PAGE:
TechCrunch just announced that this is the year for Flash to come to the IPhone. (Oh, wait, it’s already kind of been there with YouTube, the world’s largest flash app, for the past 2 years, but whatever.)
TC’s Erick Schonfeld rightly points out that this is a big, big deal for users as well as for Flash Developers, as they can build once (in Flash) and have the app automatically turn into an IPhone application:
Once Adobe publicly releases CS5, Flash apps and video still won’t run on the iPhone. But those 2 million developers will be able to keep working with Adobe tools and simply turn them into iPhone apps automatically. In contrast, there are only an estimated 125,000 or so iPhone developers. This will lower the barriers to making iPhone apps even more than they are today, which may ormay not be a good thing. But if you thought there were a lot of iPhone apps now, just wait until the Flash floodgates are open.
I think this is right on.
For me, though, the thing is that this will further weaken the IPhone as a specific developer platform–meaning using the Apple SDK exclusively.
Apple enthralled developers with the opportunity and promise of the IPhone, and for the past 2+ years, they’ve basically run the table. Any developer who was building a cool mobile app had to look at the Iphone first. The Palm thing isn’t viable, Android wasn’t quite there. But Apple’s treatment of developers has been so poor on the dimensions developers care most about–specifically being able to build, ship and update code quickly and hassle free–that there is a lot of badwill out there. I’d be willing to bet, though can’t prove, that the quantity of badwill is proportional to the skill of the developers working with Apple.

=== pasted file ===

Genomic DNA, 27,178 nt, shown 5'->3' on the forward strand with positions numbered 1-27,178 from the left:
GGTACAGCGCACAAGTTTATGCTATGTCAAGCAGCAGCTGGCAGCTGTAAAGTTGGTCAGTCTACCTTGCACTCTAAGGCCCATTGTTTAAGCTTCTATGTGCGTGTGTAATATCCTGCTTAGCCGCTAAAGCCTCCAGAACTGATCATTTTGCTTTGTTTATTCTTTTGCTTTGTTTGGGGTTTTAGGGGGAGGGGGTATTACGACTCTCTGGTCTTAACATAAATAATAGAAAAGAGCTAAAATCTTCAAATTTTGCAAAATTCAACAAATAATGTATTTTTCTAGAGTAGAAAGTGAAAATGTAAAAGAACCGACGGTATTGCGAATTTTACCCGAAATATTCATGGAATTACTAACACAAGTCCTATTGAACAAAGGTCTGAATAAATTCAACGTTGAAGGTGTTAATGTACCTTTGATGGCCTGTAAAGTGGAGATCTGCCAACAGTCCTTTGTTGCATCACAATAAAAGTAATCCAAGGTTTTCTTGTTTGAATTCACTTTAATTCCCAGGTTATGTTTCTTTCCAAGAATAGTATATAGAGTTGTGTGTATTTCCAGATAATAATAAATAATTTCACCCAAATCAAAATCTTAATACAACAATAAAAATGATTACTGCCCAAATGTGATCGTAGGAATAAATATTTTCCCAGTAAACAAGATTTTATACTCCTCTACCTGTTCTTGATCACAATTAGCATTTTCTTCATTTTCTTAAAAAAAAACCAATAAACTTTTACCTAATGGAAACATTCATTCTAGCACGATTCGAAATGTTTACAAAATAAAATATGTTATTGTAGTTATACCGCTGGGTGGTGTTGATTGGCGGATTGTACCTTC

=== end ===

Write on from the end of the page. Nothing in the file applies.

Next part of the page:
I’ve written earlier about my thinking that Google’s Nexus One and Android strategy throw one very large shot over the bow of Apple’s IPhone ecosystem strategy. With Adobe opening the gates for its developers, it will help Apple get even more apps, a good thing. But it will likely marginalize Apple’s own developer efforts even further.
Strategically, it seems Apple has some decisions to make. First is whether it wants exclusive app content, or whether it wants to be one of several mobile platforms for which all app developers build. This is just like the game console business in my mind–you’ve got the PS3 and the XBOX–they will each fight for a few exclusives, but most apps are on both. Iphone and Droid will likely end up in this position for mobile apps. In this case, then, Apple then has to think about how it wants to retain that–on its own SDK or with Flash or other platforms. Probably some mixture of a few. And finally, it will be forced (i’d think) to revisit its approval process–its ability to retain control is correlated to the momentum it has. As the momentum fades, so does its leverage on the app approvals.